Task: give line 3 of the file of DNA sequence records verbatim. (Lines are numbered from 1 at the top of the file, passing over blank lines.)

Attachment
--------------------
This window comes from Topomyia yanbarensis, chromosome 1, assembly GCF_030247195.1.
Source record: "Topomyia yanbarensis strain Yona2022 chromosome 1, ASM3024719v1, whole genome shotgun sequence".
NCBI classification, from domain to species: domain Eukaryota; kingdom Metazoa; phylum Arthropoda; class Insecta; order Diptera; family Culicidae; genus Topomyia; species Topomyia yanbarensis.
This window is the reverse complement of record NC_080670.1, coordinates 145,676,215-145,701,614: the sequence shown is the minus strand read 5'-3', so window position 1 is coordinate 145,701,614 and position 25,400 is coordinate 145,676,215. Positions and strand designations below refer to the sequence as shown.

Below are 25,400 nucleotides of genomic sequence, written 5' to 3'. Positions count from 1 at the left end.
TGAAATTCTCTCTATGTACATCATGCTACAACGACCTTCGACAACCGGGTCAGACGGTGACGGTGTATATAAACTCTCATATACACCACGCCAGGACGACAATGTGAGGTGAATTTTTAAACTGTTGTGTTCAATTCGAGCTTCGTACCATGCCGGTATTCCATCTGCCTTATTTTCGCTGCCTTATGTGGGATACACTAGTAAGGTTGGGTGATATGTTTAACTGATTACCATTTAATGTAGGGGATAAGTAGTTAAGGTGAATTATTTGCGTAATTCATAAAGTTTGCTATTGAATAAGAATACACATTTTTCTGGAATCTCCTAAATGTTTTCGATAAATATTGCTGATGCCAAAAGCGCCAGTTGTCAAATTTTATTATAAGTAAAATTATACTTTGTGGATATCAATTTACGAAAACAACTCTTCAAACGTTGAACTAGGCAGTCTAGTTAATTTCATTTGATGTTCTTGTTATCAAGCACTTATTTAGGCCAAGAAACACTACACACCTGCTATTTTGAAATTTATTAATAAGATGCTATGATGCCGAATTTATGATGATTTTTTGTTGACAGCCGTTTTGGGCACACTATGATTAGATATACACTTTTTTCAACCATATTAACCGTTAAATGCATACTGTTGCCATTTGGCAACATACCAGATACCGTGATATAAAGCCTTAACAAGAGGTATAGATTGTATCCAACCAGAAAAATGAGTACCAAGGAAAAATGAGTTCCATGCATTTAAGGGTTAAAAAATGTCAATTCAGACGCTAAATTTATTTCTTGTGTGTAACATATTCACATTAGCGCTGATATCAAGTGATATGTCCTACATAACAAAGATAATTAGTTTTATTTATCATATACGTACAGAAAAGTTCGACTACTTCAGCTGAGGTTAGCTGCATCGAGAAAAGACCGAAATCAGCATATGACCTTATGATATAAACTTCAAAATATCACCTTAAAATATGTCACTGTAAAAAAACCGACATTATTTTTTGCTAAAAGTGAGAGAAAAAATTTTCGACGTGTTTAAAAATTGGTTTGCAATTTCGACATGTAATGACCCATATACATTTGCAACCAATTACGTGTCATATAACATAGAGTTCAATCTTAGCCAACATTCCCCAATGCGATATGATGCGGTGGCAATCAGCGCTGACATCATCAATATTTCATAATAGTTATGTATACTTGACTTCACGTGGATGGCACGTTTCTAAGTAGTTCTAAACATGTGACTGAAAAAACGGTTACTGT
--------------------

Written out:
NCBI classification, from domain to species: domain Eukaryota; kingdom Metazoa; phylum Arthropoda; class Insecta; order Diptera; family Culicidae; genus Topomyia; species Topomyia yanbarensis.